The Biochemical Dining Club 1911 - 1913

The Biochemical Club/The Biochemical Dining Club was founded in 1911. Its founding was a result of several factors. Firstly, London medical schools had recently increased or were about to increase the staff of their physiological departments.

Secondly, holders of these new posts from across the UK were actively engaged in research and were presenting papers to the Physiological Society. Their papers were mainly devoted to physiological chemistry as opposed to physiology. Although their work was kept separate at international Congresses, the new Biochemists were warmly welcomed amongst the physiologists. Many other branches of workers were interested in Biochemistry such as brewers, agriculturalists and pathologists.

Thirdly, numerous chairs of Biochemistry already existed in other European countries and also the U.S.. Germany was particularly far advanced in Biochemistry by 1911, with the publication of Hoppe-Seyler’s three journals of Physiological Chemistry in 1877 titled Zeitschrift für physiologische Chemie. Likewise, with Hofmeister’s publication of Beiträge in 1901 and Biochemische Zeitschrift in 1906. The U.S. had also published the Journal of Biological Chemistry in 1905.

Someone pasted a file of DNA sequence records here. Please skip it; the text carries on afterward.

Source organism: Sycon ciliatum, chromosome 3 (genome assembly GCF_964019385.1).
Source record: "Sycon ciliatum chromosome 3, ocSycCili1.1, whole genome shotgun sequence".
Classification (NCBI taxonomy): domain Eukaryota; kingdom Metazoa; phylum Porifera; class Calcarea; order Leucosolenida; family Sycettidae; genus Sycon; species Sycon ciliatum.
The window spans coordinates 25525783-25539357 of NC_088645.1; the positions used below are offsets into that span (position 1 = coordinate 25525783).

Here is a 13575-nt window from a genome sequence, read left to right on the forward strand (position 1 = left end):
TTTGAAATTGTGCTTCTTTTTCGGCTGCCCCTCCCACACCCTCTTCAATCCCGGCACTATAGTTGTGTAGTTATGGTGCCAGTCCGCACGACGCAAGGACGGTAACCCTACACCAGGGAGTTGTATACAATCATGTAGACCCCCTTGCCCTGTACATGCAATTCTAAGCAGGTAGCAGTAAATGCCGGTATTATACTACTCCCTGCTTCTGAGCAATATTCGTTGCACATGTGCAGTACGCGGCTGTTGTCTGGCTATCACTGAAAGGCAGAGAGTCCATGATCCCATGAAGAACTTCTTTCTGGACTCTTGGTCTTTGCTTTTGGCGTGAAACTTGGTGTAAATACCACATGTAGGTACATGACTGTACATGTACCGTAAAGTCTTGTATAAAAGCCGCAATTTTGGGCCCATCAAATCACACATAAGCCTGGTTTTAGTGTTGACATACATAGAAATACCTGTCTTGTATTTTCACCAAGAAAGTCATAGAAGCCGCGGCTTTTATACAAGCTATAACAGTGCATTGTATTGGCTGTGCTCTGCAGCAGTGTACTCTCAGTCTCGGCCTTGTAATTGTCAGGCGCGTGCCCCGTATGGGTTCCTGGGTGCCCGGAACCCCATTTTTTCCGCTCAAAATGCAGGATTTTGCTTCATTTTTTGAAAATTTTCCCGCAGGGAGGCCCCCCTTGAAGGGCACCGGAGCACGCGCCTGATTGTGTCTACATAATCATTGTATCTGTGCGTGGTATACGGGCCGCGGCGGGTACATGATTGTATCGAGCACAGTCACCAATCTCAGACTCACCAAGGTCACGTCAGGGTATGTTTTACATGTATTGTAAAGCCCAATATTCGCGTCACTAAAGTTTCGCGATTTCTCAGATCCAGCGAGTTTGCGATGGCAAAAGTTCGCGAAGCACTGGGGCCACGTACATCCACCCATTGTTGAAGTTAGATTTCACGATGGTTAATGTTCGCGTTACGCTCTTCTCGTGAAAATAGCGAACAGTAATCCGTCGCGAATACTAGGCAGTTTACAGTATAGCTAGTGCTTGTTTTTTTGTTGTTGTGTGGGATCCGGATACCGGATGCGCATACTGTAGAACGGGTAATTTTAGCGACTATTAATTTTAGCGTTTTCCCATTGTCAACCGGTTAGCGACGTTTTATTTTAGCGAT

As such, it was deemed necessary to advance the status of Biochemistry in Britain to ensure that its progression remained the same as that of other countries. In January 1911, a postcard was sent out to over fifty friends and colleagues by biochemists John A. Gardner and R.H.A. Plimmer, inviting them to attend a meeting at the Institute of Physiology, University College London later that month. At the meeting it was proposed that a club/society be established to enable biologists and chemists who are both interested in the investigation of the problems common to biologists and chemists to associate. It became known as the Biochemical Club and followed the Physiological Society through simple organisation and the adoption of similar rules. Initially the Club primarily revolved around informal discussion and dining. Meetings took place between 1911-12 at various laboratories and were then followed by dinner at a range of establishments.

It was decided that, in order to improve its status, the Club would need to possess its own journal. The Biochemical Journal was already in existence; edited by Professors Moore (an active member and supporter of the Biochemical Club) and Whitley at the University of Liverpool. It was proposed that the Journal would remain under the editorship of Moore with the collaboration of the Biochemical Club committee, although the Club Committee did not want to act as collaborators but wanted a publicised journal of its own. After much deliberation, the Club became complete and could then move away from its status as an informal club through the attainment of its own journal c. 1912-13, thus becoming known as the Biochemical Society. The Society now has around 7,000 members and is also associated with the Federation of European Biochemical Societies (FEBS).